Recently, numerous studies have investigated that stem cells could be a promising therapy for curing bone defects as they can differentiate into specific cells and continue to proliferate to repair damaged tissues. Hernigou et al. [7] first implanted autologous bone marrow stem cells (BMSCs) into necrotic area of femoral head and found that patients had better outcomes if they received larger number of progenitor cells. There are several procedures of various stem cell therapies including combining stem cells with CD, autologous bone graft, platelet-rich plasma, or supporting biomaterial implantation [8,9,10,11,12,13]. Several studies [12, 14, 15] also confirmed that stem cells could effectively improve early-stage ONFH patients’ symptoms such as pain and hip function in the short term. However, its long-term efficacy and safety remain unclear and controversial particularly on progression events including collapse of femoral head and THR [16, 17]. Besides, due to high heterogeneity among different studies, it is rather difficult for surgeons to determine ideal patients, cell quantity, and methods of implantation for this therapy.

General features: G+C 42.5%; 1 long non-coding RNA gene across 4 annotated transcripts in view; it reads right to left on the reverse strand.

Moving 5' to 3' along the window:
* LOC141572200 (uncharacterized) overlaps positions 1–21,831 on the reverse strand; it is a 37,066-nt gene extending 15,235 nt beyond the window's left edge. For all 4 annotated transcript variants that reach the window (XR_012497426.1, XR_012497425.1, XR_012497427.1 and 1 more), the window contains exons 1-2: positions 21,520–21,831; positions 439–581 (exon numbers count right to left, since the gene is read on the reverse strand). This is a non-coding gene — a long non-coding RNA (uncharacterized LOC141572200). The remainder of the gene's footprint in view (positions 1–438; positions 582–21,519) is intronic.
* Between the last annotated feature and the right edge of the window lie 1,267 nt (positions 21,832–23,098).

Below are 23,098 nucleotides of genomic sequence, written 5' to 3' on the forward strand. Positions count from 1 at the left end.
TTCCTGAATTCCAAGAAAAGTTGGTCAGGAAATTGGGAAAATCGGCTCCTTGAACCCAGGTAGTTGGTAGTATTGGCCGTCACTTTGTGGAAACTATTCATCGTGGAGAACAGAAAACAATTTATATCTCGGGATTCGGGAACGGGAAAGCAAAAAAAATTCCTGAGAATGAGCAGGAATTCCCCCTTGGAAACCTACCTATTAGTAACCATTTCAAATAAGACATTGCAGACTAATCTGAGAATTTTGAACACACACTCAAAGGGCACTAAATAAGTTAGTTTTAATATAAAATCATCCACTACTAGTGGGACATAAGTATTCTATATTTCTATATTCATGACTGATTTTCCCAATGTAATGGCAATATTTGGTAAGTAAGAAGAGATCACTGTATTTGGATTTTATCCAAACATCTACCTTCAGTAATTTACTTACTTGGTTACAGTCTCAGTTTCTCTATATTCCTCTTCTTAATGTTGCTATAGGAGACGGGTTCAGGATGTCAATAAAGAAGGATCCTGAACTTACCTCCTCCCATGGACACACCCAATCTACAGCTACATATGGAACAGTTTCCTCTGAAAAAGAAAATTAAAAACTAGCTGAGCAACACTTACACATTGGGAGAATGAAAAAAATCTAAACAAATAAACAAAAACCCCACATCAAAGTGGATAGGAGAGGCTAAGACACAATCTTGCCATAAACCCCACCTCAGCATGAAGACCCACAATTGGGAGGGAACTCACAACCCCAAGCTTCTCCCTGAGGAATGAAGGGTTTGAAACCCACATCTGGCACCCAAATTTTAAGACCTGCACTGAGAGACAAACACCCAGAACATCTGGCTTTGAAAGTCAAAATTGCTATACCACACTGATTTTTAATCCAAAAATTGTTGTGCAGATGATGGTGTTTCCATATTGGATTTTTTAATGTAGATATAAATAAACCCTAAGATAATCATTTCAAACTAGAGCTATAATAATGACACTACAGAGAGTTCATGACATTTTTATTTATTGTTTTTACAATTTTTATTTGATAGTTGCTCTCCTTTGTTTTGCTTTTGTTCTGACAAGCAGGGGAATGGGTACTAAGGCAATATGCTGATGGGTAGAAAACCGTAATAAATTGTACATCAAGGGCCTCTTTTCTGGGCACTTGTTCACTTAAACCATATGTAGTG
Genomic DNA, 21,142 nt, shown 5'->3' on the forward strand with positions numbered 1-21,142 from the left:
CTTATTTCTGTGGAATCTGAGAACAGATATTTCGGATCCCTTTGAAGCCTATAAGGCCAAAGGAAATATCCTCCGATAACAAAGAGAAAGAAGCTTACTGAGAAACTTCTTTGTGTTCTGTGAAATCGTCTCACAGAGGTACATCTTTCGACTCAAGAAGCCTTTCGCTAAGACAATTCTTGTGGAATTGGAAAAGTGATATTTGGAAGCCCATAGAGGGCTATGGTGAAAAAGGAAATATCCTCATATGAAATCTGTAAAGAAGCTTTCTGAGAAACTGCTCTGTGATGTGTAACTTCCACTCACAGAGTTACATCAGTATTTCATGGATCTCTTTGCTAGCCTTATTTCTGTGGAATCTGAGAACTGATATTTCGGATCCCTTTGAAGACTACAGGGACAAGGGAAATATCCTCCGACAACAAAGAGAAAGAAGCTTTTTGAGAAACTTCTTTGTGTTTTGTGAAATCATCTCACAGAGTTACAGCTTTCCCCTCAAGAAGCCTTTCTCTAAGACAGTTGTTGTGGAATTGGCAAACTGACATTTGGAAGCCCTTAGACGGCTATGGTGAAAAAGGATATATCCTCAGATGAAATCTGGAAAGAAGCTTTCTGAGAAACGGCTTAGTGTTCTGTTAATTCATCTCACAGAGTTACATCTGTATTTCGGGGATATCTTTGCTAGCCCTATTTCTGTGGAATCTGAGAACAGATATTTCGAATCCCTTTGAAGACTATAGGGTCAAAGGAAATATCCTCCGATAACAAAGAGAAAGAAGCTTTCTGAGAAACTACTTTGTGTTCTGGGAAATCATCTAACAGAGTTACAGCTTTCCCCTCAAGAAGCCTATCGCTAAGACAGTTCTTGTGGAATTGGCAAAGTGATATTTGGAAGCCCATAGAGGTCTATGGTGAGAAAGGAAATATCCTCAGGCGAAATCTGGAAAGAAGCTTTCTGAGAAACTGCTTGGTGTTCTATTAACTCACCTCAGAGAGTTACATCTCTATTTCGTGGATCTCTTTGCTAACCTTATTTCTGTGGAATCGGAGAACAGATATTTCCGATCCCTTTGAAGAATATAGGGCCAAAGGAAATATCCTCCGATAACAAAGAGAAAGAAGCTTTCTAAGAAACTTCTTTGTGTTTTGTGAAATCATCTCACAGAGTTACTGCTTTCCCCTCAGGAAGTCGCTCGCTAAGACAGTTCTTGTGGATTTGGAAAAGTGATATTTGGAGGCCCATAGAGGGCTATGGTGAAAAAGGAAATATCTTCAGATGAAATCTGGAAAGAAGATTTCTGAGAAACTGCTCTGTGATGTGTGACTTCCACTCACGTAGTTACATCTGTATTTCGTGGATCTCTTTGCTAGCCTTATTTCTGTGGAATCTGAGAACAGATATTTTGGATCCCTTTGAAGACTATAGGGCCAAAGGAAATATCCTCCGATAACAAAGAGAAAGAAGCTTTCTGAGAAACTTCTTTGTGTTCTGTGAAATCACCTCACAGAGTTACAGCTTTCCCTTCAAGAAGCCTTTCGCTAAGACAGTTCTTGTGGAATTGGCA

Thus, the main purpose of this study was to systematically evaluate long term efficacy and safety of stem cells by applying rigorous RCTs on early-stage ONFH utilizing stem cells. Progression of ONFH was judged by events of collapse of femoral head, THR, and survival of hips. We also aimed at analyzing the ideal age group and optimal quantity of stem cells therapy based on existing RCT studies.

Methods

Protocol and registration

This systematic review and meta-analysis followed the PRISMA (Preferred Reporting Items for Systematic Reviews and Meta-Analyses) guidelines and checklist. This study was preregistered on PROSPERO (https://www.crd.york.ac.uk/PROSPERO/) under number CRD42020136094 before data collection.

Search strategies and selection criteria